Virtually from the inception of the California water project, the peripheral canal has been seen as a sort of "missing link" that would ultimately complete the massive water scheme. Among its strongest advocates are the valley farming interests who expanded their acreages in full expectation of the canal's completion.
Without the canal, valley interests argue, the state will never be able to come close to fulfilling promises they made more than a decade ago.
"The canal is absolutely essential," said Assemblyman Richard Lehman, whose family has farmed in the valley for more than 70 years. "There's an obligation of the state to finish the water project. The whole history of progress in this state is the transfer of water to develop a viable economy."
Lehman's constituents, mostly small and medium-sized family farmers, are joined in their advocacy of the canal by corporate agribusiness interests, including Teneco, Getty Oil and Union Oil.
But most observers believe the most potent forces behind the new water project are the corporate and real estate interests concentrated in Los Angeles and nearby metropolitan areas.
James Dickason, chairman of the board of the New Hall Land and Farming Co. and head of the water committee of the elite California Business Round Table, claims the canal is essential to the economic future of the metropolis.
"The canal will make development possible," said Dickason, whose company owns more than 140,000 acres of prime southern California land, much of it still largely undeveloped. "If you don't have water, you can't build."
Such talk has led normally moderate northerners like Republican state Sen. John Nejedly to suggest the canal is little more than a scheme benefiting developers in the south.
Outnumbered, Nejedly and other northern legislators have looked toward Gov. Jerry Brown for assistance in at least mitigating the adverse effects of the canal. They have sought to control how much well water agricultural interests could use, the imposition of strict water conservation measures and guarantees preventing further damming of the last remaining free-flowing rivers in the far north country.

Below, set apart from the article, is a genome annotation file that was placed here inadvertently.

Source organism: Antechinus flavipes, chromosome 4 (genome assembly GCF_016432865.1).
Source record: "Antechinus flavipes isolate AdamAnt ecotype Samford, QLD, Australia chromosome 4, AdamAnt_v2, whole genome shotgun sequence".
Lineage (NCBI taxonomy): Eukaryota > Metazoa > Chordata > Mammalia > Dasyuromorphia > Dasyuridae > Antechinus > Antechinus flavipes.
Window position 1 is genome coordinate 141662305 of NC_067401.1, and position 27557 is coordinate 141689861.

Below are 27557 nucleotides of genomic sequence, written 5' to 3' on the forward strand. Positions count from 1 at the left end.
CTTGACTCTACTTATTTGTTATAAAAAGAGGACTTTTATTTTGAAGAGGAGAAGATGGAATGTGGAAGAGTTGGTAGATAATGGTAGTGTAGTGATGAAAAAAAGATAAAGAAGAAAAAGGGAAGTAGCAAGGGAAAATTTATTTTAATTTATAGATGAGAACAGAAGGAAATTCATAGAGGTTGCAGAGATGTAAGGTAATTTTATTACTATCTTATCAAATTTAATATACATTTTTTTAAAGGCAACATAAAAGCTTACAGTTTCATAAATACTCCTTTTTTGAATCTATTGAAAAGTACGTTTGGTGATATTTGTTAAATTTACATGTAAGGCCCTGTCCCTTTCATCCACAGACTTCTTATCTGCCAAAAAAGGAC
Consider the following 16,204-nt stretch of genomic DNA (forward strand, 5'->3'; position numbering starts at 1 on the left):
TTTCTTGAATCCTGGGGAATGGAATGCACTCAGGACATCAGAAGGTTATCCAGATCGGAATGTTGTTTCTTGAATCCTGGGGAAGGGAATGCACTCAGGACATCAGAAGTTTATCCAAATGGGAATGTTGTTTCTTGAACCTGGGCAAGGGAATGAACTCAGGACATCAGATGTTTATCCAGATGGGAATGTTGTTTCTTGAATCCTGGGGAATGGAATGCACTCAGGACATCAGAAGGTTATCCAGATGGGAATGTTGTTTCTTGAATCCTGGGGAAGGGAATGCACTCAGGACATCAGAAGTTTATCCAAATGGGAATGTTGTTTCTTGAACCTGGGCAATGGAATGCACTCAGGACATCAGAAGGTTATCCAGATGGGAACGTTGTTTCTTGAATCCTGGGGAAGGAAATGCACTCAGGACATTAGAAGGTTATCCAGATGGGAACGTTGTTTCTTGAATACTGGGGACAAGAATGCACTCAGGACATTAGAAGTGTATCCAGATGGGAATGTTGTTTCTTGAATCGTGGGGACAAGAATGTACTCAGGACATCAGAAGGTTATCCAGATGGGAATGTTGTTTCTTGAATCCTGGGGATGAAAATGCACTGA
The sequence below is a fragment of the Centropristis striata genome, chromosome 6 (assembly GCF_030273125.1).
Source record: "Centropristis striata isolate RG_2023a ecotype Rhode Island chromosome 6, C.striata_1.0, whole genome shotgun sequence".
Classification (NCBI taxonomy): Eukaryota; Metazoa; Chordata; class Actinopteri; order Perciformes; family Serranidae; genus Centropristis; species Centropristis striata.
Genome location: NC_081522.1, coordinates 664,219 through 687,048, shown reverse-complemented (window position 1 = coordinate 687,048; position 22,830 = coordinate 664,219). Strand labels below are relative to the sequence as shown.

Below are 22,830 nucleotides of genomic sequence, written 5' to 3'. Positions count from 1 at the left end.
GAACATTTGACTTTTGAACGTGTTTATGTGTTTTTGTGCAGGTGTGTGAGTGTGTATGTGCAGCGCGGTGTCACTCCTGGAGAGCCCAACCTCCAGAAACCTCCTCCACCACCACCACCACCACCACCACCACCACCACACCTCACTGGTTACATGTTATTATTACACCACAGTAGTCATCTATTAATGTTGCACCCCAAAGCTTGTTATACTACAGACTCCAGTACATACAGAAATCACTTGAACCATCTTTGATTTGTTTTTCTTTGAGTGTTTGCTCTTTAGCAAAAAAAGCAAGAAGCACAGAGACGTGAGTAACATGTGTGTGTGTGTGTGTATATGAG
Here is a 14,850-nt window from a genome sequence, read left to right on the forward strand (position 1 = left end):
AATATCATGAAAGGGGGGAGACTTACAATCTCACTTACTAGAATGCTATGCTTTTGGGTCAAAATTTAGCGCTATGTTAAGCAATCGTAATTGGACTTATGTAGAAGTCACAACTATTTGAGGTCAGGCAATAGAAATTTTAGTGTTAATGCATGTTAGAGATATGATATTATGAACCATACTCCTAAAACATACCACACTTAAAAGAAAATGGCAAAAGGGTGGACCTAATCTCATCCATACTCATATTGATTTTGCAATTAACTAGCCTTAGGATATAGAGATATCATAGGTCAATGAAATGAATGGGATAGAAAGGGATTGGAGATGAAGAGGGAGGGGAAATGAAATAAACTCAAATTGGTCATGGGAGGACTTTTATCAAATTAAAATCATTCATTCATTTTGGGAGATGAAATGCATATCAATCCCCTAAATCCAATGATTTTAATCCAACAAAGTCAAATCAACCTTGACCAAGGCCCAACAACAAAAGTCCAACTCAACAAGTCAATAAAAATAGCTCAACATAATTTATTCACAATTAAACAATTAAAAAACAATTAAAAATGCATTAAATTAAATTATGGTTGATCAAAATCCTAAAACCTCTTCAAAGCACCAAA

Brown, while maintaining his support for the canal -- the culmination of his father's biggest dream -- won legislative approval in June for a measure perserving the north coast's rivers and locking delta water quality guarantees into the constitution. This amendment will be voted on by the general electorate this fall.
While most northern legislators supported the constitutional amendment, few say it as much more than a face-saving device for Brown, whose political stock has fallen following his humiliating setbacks during this spring's presidential primaries. They point out that the governor has so far been unsuccessful in pushing for water conservation and ground water management legislation to mitigate the south's future demands for water.
Gray Davis, chief of staff for the embattled governor, claims Brown has not received sufficient credit for his attempts to balance the heated regional interests doing battle in Sacramento. "You can see more games played on this issue than at a carnival," Davis said. "The fact is, without Jerry, the north would have had the canal and nothing else."
Most northerners, however, are placing their hopes not on Brown's ability to soften the canal's impact but on legal action and possible intervention from the federal government.Environmental groups, spearheaded by the Environmental Defense Fund, are expected to challenge the canal on numerous environmental grounds.
In addition, the Interior Department appears likely to submit the project to intense scrutiny. The department has already stated is disinclination to get involved as a participant in the canal, as was once expected, and Interior Secretary Cecil Andrus, on a recent visit to California, has publicly called the canal a "pipe dream."